Favorite Bowie song? That’s very difficult — I love the surreal and funky “Ashes to Ashes” (1980), and the paranoid and aggressive “I’m Afraid of Americans” (1997), but if I had to choose one, it would probably be 1971’s “Life on Mars.” The harmonic progression is wonderful — the pre-chorus, for example, has an chromatically ascending bass-line with a slew of surprising applied dominants and chromatic mediants that rivals any Schubert lied in its complexity. And this searching, wandering harmony is enhanced by the lyrics, which describe the emptiness of escapism and longing for something better in life. From the glam rock of Ziggy Stardust, to the “Plastic Soul” of the Thin White Duke, to the New Romantic 80’s Bowie to the noise-and-industrial-influenced 90s Bowie, David Bowie was a restless, constantly evolving artist. I’m deeply impressed that when faced with terminal cancer, he responded not by releasing something tried, trite, or maudlin, but instead with the experimental “Blackstar,” whose title track concludes the journey begun by Major Tom nearly 50 years ago.
Matthew Stuart, Professor of Philosophy:
“Song for Bob Dylan” is one of my favorites on Hunky Dory, a 1971 album packed with great songs. Self-consciously imitative of Dylan’s paean to Woody Guthrie (“Song for Woody”), this at first sounds like an exercise in Dylan appreciation. Yet there’s almost always more than one thing going on in a David Bowie song. Dylan sang to Woody, but Bowie sings to Robert Zimmerman (Dylan’s original name) about Dylan. Are we being reminded that “Dylan” is a persona, a Zimmerman creation? Perhaps, but if so we’re being reminded of this by a man who was born David Jones! The song veers into obscure territory, and I can’t say I understand it all. The music is lovely, sad and uplifting at the same time, as is Bowie’s observation that “we’d rather be scared/Together than alone.”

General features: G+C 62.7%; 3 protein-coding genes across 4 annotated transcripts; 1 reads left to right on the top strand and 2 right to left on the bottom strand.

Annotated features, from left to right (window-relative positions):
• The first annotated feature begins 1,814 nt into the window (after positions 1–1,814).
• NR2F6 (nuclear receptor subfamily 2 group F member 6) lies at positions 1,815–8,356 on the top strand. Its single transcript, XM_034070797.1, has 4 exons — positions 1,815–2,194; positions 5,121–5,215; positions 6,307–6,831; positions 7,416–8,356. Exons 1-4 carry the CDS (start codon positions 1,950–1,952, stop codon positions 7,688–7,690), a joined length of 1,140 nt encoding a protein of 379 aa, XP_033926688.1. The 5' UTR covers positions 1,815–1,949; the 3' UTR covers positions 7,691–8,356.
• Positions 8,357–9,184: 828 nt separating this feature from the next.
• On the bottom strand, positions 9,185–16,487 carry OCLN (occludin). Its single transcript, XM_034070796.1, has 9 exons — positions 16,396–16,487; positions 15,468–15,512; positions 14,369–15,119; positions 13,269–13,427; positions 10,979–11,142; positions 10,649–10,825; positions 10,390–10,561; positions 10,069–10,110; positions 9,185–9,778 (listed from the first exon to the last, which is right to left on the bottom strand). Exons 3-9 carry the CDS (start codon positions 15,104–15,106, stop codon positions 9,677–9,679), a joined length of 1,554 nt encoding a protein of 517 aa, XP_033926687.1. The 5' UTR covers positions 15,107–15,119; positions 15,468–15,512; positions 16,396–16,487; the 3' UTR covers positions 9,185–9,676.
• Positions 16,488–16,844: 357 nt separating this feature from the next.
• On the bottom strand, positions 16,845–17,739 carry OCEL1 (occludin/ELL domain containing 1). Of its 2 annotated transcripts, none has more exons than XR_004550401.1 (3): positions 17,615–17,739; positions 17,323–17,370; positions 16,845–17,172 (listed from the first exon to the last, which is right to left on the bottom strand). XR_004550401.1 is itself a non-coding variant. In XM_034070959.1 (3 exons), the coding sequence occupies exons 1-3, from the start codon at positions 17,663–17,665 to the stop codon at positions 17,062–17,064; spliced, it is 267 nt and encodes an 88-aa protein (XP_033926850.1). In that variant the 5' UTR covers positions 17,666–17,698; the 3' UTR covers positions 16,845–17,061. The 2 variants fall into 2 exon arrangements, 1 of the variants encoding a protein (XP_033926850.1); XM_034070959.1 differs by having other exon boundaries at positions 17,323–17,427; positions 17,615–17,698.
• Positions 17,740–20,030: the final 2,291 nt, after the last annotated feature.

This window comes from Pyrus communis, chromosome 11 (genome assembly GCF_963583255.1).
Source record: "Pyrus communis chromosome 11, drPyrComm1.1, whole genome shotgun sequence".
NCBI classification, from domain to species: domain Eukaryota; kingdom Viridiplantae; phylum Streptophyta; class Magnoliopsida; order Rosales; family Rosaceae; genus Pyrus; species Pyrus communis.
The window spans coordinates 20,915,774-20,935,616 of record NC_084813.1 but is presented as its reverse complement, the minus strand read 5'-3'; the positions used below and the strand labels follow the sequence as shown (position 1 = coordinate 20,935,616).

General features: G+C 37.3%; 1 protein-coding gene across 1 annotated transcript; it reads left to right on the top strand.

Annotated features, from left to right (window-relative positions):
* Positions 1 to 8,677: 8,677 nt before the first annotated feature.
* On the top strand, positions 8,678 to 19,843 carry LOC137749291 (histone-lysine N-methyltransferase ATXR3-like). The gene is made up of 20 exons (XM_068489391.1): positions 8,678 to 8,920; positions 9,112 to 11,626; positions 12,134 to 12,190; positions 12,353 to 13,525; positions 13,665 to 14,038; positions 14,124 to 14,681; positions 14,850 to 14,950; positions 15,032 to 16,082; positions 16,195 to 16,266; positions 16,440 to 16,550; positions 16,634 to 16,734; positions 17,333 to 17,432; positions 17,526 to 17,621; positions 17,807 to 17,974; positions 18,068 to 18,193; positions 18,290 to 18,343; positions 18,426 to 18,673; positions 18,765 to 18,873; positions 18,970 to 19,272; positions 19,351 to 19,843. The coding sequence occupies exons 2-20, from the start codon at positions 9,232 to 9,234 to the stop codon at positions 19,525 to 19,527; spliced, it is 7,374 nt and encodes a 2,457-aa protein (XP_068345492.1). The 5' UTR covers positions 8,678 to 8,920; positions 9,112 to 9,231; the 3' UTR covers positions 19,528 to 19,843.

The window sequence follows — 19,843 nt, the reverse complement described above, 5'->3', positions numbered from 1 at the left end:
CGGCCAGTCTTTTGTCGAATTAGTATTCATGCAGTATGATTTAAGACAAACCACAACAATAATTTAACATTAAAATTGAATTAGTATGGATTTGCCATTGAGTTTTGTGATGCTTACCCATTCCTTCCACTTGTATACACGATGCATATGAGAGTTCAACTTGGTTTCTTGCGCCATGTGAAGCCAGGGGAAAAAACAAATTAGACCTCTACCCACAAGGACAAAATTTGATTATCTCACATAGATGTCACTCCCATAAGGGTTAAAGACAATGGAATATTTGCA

Tricia Welsch, Professor of Cinema Studies
My favorite Bowie song admonishes its listeners to “turn and face the strange changes.” “Changes” was released when I was in high school and seemed to sum up everything my friends and I felt about being teenagers. We were on the verge of something big—adulthood—not that we thought much of most of the adults we knew. So the snooty lyrics appealed to us as well: “These children that you spit on as they try to change their worlds are immune to your consultations,” Bowie sang.
Time may change me. But this song, with its great thumping beat, has not aged. Only now it (helpfully) reminds me that young people “are quite aware of what they’re going through.” Look out, you rock-n-rollers! I want to put in a word for David Bowie the actor, since he was always marvelous to watch on screen. He could be stunningly believable as an alien (The Man Who Fell to Earth) or a vampire (The Hunger). But he was also unforgettable as Nikola Tesla in The Prestige, as Andy Warhol in Basquiat, and as Pontius Pilate in The Last Temptation of Christ. The musician who remade himself over and over was a chameleon in the movies, too.